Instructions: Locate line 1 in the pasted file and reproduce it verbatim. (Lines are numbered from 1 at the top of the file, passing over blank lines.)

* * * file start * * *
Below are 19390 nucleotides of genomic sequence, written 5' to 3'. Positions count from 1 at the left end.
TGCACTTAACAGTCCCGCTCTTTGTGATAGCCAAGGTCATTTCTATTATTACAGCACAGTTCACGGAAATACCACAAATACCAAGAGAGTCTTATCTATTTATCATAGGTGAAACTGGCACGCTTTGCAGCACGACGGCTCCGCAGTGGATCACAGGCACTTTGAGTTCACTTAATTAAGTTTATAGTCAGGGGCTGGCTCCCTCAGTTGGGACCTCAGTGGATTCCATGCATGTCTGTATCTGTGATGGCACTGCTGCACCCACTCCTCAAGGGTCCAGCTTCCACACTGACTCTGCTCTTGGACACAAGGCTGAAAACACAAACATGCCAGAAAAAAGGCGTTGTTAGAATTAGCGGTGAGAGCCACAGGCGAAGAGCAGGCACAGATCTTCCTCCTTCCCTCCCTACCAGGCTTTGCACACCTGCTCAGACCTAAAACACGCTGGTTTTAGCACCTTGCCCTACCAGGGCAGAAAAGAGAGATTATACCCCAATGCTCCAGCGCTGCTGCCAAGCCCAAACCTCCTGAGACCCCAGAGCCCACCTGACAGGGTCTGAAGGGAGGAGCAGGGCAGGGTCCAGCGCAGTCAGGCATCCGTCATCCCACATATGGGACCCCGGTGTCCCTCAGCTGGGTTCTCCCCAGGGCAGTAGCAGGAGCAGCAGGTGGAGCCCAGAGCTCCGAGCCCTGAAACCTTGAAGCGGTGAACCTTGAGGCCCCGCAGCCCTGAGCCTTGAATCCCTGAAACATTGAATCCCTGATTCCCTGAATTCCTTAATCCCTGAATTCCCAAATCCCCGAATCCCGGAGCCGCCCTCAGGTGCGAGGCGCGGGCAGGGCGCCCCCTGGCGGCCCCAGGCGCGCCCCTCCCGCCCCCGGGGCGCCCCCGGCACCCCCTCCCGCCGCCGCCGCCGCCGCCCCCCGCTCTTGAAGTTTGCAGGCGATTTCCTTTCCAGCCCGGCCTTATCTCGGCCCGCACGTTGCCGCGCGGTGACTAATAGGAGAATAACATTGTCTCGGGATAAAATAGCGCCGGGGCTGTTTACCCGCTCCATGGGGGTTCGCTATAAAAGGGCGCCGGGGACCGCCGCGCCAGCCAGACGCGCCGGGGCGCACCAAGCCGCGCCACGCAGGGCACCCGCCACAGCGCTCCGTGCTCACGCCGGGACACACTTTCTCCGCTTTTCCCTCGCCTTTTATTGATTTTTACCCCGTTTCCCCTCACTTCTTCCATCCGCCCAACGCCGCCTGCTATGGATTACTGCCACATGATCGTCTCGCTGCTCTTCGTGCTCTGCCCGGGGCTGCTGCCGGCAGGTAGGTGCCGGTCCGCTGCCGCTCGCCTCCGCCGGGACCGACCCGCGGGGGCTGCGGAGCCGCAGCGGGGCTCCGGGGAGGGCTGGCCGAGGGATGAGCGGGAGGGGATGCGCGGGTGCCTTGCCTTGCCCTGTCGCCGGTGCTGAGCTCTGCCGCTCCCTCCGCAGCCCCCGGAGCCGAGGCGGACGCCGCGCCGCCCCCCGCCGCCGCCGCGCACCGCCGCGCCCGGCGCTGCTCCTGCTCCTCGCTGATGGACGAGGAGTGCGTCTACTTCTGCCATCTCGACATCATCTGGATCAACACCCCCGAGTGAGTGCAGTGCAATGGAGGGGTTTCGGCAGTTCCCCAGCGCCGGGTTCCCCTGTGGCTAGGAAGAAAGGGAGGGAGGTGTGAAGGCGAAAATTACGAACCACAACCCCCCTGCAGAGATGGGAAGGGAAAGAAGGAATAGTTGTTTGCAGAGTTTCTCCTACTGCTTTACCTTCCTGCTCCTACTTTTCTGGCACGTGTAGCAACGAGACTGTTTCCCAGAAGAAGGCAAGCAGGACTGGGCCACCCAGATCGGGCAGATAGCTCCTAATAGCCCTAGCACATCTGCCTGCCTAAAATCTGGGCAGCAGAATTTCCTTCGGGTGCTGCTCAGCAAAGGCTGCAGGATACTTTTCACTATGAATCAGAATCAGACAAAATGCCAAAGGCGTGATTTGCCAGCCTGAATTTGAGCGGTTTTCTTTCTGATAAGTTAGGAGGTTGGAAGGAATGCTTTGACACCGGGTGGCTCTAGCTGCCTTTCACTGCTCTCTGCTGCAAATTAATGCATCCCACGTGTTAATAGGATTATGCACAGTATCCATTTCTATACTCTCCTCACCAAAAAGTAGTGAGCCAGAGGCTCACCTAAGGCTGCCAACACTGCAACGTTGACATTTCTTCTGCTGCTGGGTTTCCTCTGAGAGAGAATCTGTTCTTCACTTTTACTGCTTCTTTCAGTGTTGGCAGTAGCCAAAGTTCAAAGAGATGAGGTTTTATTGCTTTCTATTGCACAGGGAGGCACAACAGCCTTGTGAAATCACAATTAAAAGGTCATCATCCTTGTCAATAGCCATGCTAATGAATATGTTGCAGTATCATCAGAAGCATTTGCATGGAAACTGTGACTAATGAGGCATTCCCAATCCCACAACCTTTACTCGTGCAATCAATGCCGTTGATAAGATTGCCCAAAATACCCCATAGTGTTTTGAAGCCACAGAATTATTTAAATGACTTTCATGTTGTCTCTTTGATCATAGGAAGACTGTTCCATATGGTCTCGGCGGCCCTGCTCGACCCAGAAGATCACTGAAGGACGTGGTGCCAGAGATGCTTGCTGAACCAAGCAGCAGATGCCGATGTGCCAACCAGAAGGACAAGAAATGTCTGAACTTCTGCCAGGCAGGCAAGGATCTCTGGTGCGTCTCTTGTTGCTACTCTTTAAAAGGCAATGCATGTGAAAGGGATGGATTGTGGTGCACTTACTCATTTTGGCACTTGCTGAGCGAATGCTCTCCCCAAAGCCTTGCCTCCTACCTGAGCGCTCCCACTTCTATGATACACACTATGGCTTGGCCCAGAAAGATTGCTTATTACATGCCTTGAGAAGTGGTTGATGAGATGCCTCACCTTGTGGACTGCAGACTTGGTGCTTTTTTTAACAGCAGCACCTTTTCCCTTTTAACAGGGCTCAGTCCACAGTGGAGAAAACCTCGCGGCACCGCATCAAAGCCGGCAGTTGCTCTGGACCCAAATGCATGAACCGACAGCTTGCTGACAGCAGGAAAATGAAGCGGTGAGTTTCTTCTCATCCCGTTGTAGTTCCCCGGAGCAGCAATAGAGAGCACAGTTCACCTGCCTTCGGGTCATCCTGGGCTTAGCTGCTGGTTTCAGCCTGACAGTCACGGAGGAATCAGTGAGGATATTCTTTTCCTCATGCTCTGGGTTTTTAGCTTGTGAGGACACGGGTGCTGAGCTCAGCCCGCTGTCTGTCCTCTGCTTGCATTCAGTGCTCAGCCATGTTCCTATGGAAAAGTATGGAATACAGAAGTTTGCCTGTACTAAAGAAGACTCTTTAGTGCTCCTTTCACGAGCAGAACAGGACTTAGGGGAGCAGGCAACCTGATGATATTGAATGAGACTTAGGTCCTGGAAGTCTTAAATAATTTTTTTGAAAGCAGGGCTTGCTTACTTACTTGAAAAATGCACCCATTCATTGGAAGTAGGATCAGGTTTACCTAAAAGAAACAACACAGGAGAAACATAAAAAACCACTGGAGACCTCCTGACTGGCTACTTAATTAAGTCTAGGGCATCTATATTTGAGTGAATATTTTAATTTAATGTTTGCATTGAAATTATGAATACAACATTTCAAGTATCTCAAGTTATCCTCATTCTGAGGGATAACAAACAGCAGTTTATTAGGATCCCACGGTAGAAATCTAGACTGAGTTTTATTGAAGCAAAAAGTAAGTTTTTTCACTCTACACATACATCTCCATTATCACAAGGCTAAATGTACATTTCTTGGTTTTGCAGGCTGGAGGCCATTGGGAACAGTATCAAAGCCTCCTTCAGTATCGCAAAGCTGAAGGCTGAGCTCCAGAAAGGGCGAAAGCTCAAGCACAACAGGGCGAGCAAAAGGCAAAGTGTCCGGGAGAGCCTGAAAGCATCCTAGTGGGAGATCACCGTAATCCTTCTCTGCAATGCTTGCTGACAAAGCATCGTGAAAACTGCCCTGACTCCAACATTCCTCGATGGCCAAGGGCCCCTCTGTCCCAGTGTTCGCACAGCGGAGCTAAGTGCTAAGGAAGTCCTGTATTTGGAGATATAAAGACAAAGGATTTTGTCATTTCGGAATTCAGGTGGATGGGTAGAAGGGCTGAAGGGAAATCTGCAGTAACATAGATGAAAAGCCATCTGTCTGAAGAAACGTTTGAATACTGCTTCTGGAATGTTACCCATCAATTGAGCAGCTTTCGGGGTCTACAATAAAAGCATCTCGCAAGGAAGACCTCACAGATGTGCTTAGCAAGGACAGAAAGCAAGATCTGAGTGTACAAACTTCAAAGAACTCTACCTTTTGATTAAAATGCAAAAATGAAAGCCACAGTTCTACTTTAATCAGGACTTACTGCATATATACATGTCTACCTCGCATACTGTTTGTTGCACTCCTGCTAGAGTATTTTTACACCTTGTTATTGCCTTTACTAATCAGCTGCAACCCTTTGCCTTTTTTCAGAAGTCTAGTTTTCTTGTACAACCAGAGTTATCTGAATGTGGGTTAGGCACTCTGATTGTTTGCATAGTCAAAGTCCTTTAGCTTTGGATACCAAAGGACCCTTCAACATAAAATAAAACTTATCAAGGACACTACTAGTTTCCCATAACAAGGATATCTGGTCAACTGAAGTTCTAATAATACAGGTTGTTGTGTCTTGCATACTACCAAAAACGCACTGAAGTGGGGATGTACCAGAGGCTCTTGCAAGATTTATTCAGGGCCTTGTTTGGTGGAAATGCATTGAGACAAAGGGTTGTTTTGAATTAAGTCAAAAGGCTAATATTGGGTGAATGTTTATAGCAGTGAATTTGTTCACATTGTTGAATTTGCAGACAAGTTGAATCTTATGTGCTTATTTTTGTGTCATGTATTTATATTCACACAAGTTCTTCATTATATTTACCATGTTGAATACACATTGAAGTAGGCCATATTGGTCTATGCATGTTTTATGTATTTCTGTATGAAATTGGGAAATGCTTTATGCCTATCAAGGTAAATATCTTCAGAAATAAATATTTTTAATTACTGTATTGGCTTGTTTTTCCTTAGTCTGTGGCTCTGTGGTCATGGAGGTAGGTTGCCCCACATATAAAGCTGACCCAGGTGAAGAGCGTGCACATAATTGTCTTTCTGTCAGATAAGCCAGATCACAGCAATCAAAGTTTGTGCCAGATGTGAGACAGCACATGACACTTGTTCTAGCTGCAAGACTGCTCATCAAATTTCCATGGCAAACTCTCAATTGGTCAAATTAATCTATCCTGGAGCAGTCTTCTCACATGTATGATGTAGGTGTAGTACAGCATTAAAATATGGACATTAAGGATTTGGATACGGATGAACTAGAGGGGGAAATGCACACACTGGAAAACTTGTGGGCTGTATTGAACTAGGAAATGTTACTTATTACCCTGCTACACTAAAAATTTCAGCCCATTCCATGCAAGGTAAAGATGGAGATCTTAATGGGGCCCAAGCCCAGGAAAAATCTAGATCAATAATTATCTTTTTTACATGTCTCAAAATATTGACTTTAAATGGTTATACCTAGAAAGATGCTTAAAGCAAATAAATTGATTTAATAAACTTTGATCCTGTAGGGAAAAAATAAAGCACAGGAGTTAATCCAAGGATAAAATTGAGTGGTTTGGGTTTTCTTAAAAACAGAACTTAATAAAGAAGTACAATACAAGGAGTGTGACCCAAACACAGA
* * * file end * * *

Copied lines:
Below are 19390 nucleotides of genomic sequence, written 5' to 3'. Positions count from 1 at the left end.